1) Literally ‘possession’, a word found in connection with the conveyance of property.
1251 ‘their attorneys put themselves in seisin of the manor’, Stokesley. It occurs especially in the phrase ‘livery of seisin’
that is the formal handing over of a house, land or the like, e.g. 1488 sall not delyv seasyn unto aftir such a day in the next weyk after lowgh Sonnday, Golcar. The particular interest in the word is in the money or items that were handed over by vendors as symbols of the change in ownership. The earliest example that I have noted is in an undated twelfth-century charter which transferred land in Skelbrooke to St John’s Priory, Pontefract: Quam terram Oliverus frater eius prius donaverat, et super altare obtulerat per cultellum plicatum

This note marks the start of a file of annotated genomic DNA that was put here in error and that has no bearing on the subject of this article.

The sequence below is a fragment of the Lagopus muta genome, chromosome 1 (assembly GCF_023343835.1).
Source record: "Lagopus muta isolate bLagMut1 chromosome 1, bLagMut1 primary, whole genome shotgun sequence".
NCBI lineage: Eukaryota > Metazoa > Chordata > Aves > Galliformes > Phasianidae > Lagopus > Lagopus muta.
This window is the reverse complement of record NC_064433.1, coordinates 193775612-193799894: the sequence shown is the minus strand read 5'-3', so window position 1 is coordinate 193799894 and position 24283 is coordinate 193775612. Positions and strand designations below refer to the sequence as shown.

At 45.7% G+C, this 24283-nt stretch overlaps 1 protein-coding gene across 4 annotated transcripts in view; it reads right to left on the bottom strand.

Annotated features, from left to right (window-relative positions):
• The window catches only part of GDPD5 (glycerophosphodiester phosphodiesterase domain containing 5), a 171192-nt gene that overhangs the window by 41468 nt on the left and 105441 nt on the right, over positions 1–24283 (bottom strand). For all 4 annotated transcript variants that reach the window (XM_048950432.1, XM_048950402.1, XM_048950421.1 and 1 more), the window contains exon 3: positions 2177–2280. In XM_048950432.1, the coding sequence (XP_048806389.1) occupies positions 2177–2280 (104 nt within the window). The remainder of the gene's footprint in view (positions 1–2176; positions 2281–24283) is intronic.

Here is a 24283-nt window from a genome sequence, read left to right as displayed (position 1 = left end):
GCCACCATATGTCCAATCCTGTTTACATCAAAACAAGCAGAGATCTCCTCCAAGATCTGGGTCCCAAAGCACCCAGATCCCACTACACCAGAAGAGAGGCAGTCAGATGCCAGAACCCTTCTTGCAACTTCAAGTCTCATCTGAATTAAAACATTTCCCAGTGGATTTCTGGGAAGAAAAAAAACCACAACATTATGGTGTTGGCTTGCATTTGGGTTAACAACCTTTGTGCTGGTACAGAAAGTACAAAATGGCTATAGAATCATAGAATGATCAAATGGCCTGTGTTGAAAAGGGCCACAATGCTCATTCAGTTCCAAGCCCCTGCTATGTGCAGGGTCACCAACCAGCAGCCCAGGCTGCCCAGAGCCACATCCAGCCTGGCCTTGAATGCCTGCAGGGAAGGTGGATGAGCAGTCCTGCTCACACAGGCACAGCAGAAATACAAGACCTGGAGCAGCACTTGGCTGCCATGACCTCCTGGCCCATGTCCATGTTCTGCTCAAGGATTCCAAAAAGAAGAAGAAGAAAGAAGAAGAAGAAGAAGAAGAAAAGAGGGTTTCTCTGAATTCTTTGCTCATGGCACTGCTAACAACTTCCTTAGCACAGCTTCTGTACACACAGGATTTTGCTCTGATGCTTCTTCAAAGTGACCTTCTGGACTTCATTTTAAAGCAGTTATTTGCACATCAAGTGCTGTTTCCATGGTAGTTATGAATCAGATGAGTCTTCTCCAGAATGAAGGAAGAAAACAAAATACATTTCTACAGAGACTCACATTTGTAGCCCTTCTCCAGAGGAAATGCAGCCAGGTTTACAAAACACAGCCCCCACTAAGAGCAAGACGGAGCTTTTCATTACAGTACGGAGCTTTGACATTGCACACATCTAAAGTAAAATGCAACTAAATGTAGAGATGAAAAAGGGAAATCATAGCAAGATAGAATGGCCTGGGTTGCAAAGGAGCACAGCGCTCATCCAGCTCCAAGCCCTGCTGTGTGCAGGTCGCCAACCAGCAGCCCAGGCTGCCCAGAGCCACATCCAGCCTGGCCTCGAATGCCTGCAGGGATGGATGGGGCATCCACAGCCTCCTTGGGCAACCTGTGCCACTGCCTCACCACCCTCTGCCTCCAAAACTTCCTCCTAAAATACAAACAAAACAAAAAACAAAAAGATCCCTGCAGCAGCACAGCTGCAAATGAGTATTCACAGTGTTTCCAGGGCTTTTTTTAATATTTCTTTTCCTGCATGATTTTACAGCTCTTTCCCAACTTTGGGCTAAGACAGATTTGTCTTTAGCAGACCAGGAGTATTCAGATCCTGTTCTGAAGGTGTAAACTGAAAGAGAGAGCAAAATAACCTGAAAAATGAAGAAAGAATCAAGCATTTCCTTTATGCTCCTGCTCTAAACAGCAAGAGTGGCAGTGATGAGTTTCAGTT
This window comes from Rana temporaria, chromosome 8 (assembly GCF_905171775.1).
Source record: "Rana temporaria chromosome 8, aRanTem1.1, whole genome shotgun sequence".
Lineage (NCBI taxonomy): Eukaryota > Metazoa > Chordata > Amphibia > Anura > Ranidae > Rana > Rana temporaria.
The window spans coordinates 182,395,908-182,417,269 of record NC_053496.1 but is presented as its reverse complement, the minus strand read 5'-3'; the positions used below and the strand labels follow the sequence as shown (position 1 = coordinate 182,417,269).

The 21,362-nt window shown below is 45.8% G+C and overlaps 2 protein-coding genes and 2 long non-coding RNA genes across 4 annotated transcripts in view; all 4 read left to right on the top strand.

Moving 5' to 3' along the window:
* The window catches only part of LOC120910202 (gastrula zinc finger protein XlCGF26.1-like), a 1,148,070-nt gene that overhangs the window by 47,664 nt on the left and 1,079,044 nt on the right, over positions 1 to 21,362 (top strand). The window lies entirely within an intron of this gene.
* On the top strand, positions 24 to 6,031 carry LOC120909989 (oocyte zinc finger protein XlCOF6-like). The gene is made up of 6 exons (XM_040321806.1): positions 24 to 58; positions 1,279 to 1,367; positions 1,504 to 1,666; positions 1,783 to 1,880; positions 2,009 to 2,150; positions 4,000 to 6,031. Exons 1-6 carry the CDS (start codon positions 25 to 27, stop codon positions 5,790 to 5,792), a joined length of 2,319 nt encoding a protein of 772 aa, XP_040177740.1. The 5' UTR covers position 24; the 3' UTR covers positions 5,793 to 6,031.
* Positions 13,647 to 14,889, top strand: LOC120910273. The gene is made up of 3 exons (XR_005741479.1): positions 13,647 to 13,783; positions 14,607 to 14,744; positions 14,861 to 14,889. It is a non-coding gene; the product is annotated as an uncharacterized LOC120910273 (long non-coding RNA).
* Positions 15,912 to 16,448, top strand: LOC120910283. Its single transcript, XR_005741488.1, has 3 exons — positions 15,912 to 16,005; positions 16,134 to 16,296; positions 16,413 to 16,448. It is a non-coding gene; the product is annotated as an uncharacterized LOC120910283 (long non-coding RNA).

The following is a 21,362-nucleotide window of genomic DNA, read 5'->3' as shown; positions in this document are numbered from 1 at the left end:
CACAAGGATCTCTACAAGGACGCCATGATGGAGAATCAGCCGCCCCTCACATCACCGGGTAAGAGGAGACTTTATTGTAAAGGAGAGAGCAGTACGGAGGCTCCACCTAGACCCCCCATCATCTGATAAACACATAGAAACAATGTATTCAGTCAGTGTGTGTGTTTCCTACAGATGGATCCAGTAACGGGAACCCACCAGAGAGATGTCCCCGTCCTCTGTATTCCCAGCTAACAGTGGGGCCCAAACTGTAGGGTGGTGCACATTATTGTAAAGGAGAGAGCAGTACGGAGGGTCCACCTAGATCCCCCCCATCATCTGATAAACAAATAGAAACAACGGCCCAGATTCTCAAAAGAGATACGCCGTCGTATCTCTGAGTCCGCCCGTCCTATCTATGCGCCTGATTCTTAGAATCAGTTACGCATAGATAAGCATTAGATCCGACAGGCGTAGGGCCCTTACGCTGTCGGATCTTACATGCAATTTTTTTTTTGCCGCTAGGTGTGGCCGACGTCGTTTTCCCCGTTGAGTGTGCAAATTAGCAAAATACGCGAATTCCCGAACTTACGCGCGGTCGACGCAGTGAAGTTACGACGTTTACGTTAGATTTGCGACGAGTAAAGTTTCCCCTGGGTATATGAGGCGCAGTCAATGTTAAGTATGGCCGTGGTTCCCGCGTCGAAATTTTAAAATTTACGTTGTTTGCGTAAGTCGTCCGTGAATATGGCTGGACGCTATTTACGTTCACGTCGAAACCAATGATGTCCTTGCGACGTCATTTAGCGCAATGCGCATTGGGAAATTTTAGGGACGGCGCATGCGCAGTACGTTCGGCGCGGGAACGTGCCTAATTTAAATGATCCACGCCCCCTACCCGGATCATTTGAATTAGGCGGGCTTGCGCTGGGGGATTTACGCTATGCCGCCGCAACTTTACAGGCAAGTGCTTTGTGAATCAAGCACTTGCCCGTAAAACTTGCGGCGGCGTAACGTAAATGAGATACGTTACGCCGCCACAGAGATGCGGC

that is ‘at the altar of the church by a clasped knife’. In 1567, the manor of Skewkirk changed hands and the symbol was a pair of knives: Skewkirk was a former cell of Nostell Priory. Later deeds provide details of a wide variety of objects: 1610 lease of Roger Weddell’s farme sealed upon the grownde in the myll close and a sod cut up by me ... and delivered ... as possession of all therein conteaned, Brandsby
1611 one peece of silver of the value of sixepence in the name of possession and seison thereof, Kilnsey
1666 one pewter doubler in stead and name of all the premises, South Crosland
1693 by presentation of a clod of earth and a warming pan, Arncliffe
1766 one pewter spoon at the time of the selling and delivering’, Heptonstall. In 1777, Anthony Green of Austonley had debts that he was unable to pay because of losses in trade … and other unhappy misfortunes and he was obliged to sign over his real and personal estates to his creditors. When the deed was executed in November he agreed to put Christopher in full possession by delivering to him one Silver cup in the name of the whole.